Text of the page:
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Since the second half of March, following instruction from the Swedish government that high schools and universities must close due to the Covid-19 coronavirus pandemic, educational establishments have advanced their digital tutoring capabilities.
In Stockholm, the Scandinavian College of Naprapathic Manual Medicine was already well prepared. It had equipment, processes, ways of working and a plan that it was able to launch faster than expected.
The college recently carried out a survey, in which students rated the success rate of the current change. In general, students said they were “happy” or even “very happy”. Headteacher Helène Schulte said the level of cooperation with students and teachers was really good.
Graduating on time will not be a problem in most cases, even if a student prefers to study from home. The main reason being that the course is four years long and there will be plenty of time to catch up after the coronavirus, said Simon Berg, head of administration at the college.
“The pandemic will not affect students’ ability to graduate on time. We will find a workable solution for each individual class so that our students’ education will not be prolonged,” added Berg.
The college has students from all over the Nordics, and is especially popular with Norwegian students. Half of the study is practical.
Alternative methods of teaching now available include web broadcasts of practical education in combination with case-based assignments. Eventually, however, all students will need to get back on site for their practical and clinical examinations. A transition to offering remote education was already planned for autumn 2020, having been in the works for years. It meant that starting ahead of time was easy.
Simon Berg, Scandinavian College of Naprapathic Manual Medicine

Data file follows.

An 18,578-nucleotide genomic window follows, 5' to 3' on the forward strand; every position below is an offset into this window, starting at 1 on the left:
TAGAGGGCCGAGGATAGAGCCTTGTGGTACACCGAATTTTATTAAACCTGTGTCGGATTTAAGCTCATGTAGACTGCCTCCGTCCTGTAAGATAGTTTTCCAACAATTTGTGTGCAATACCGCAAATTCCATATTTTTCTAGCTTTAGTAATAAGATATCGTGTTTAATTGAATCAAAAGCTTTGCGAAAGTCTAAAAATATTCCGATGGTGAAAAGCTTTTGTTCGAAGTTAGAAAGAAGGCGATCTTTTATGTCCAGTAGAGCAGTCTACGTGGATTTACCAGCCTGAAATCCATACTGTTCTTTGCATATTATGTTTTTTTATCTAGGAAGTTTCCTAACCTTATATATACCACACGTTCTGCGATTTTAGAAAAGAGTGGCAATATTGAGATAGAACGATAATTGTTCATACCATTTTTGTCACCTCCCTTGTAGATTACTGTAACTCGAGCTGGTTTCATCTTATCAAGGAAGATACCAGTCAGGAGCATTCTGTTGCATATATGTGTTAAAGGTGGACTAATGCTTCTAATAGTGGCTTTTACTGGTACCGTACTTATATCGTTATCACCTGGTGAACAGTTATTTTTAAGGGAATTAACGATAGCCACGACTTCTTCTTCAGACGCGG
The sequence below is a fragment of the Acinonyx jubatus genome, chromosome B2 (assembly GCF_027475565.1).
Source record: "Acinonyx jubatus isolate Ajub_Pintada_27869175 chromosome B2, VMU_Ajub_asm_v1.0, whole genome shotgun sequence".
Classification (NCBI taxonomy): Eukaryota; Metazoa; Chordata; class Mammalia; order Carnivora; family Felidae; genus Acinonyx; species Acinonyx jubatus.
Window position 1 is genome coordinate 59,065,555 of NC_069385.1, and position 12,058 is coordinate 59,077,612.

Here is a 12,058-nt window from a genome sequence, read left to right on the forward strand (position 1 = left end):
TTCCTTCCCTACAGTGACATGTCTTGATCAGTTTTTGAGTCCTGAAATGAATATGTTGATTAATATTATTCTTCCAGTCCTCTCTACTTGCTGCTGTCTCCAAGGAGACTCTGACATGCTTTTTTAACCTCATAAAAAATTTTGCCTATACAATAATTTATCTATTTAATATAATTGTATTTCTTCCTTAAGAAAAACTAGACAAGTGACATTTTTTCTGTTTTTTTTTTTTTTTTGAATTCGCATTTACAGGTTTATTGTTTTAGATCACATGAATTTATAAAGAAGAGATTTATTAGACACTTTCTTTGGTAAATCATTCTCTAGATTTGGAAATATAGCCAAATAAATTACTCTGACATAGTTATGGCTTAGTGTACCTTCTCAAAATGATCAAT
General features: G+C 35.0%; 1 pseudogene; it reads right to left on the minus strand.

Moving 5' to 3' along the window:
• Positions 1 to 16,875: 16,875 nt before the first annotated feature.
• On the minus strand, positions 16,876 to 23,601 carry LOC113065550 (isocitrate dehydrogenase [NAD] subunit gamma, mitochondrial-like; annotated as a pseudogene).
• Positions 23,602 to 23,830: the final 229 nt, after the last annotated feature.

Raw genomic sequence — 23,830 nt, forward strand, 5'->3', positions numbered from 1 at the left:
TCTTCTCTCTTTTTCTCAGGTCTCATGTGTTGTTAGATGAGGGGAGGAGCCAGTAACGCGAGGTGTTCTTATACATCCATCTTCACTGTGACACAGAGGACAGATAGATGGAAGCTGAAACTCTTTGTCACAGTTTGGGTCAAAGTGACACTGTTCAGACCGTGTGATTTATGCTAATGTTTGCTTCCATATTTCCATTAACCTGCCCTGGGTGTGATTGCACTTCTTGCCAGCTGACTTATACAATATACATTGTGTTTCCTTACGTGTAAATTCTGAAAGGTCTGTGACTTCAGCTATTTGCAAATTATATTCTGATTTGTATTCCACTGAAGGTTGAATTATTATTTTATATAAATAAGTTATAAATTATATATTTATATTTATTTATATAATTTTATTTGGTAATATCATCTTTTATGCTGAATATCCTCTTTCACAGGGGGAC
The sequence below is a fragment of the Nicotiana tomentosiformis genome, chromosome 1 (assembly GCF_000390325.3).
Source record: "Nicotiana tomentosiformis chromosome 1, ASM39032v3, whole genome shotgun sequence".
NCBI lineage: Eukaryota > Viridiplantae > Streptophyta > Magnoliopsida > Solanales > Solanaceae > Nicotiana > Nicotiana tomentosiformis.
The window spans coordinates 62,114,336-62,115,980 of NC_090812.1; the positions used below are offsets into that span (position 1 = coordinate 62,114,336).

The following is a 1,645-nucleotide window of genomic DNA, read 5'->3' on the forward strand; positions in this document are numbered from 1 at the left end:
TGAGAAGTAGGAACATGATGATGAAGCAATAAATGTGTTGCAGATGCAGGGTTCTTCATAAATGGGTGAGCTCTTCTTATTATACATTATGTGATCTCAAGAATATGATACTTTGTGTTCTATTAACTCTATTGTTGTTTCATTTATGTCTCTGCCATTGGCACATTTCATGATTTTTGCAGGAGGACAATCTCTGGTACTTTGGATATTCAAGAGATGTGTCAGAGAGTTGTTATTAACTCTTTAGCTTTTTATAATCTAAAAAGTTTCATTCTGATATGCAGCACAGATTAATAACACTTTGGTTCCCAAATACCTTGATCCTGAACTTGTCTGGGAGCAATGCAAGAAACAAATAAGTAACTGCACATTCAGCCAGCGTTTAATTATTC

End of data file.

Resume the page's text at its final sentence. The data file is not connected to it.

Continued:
The college already used Google’s G Suite for education, so all systems, teachers, students and staff are well integrated into a whole Google ecosystem. They have also implemented a fully cloud-based school management system known as Schoolity, which allows students and teachers to easily access everything from student information to attendance, grades, course plans and curriculum from wherever they are.
“Since we are a fairly small organisation, we are fast to implement new technologies and new modes of education,” said Berg. “Those educators that lack a solid IT infrastructure and a way to implement technological change throughout the organisation are probably struggling at the moment.”
Education is usually one of the sectors to suffer least during an economic downturn. When the labour market is weak, going to school is considered to be a good option. This downturn, however, according to Berg, poses some unique challenges, especially when it comes to educators providing clinical and practical training. How it all plays out and what effects this college will see on education remain to be seen.
Berg predicted that the situation would have a long-lasting impact on higher education as a whole, but not necessarily a bad one. “Creativity and pedagogical innovation thrive in times like these,” he said.
Another institution of learning in the Nordic region is Örebro University. It has made the transition to digital, and even exams can be taken from anywhere. Its digital setup went live on 13 March, and since then almost all tutoring has been done through technology.
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